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Characteristics of 34 Adults With Psychogenic Excoriation
Background: Psychogenic excoriation, characterized by excessive scratching or picking of the skin, is not yet recognized as a symptom of a distinct DSM-IV disorder. The purpose of this study was to provide data regarding the demographics, phenomenology, course of illness, associated psychiatric comorbidity, and family history of subjects with psychogenic excoriation.
Method: Thirty-four consecutive subjects were recruited from an outpatient dermatology practice and by advertisement. Subjects completed the Structured Clinical Interview for DSM-IV augmented with impulse control disorder modules, the Yale-Brown Obsessive Compulsive Scale, and a semistructured interview for family history, demographic data, and clinical features.
Results: Most subjects were women who described a mean age at onset of 38 years and a chronic course. Subjects excoriated multiple sites, most frequently the face. The behavior caused substantial distress and dysfunction. All 34 subjects met criteria for at least 1 comorbid psychiatric disorder, with a mood disorder the most common. Family histories were notable for depressive disorders and psychoactive substance use disorders. Most subjects experienced both mounting tension before excoriation and relief after excoriation as in impulse control disorders. A minority of subjects excoriated skin as part of obsessive-compulsive disorder. Body dysmorphic disorder with preoccupation about the skin's appearance precipitated excoriation in about a third of subjects.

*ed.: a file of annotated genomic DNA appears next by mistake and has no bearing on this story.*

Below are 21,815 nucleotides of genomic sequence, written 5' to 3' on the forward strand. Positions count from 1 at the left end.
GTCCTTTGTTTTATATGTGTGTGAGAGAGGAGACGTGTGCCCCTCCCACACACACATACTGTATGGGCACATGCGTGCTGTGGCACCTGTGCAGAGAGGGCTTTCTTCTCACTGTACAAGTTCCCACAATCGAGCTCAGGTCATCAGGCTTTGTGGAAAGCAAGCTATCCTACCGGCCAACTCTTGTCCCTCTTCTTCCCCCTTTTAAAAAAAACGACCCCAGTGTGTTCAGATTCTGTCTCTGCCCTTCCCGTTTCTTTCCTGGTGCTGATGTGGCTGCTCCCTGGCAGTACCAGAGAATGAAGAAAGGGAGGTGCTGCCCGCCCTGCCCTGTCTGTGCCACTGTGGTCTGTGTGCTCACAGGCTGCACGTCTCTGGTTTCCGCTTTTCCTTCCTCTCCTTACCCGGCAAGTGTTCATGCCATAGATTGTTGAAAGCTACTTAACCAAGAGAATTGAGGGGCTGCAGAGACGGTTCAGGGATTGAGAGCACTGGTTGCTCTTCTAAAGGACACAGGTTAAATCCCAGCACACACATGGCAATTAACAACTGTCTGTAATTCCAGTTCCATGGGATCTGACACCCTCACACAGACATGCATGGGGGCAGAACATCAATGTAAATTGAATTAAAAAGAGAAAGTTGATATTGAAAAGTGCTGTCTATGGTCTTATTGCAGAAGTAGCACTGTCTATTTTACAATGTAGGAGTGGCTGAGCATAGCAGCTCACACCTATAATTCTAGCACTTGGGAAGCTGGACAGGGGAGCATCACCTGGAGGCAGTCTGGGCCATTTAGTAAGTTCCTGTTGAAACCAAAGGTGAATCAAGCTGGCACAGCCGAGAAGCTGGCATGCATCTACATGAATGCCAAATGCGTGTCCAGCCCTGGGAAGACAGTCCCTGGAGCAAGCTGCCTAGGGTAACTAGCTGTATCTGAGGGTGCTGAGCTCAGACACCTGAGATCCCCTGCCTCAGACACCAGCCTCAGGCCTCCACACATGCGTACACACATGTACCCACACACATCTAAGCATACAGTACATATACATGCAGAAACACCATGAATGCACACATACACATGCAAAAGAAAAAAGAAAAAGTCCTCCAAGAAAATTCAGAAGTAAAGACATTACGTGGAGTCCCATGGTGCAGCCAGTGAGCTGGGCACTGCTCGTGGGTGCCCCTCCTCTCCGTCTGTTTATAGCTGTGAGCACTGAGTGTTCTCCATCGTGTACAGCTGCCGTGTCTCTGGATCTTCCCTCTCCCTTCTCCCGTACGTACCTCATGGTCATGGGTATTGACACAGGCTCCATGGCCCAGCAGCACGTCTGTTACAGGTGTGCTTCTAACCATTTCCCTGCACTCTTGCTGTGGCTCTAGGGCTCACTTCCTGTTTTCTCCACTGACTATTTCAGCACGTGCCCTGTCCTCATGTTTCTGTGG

Conclusion: Psychogenic excoriation is chronic, involves multiple sites, and is associated with a high rate of psychiatric comorbidity. The behavior associated with the excoriation is heterogeneous and spans a compulsive-impulsive spectrum. Most subjects in this sample described features of an impulse control disorder.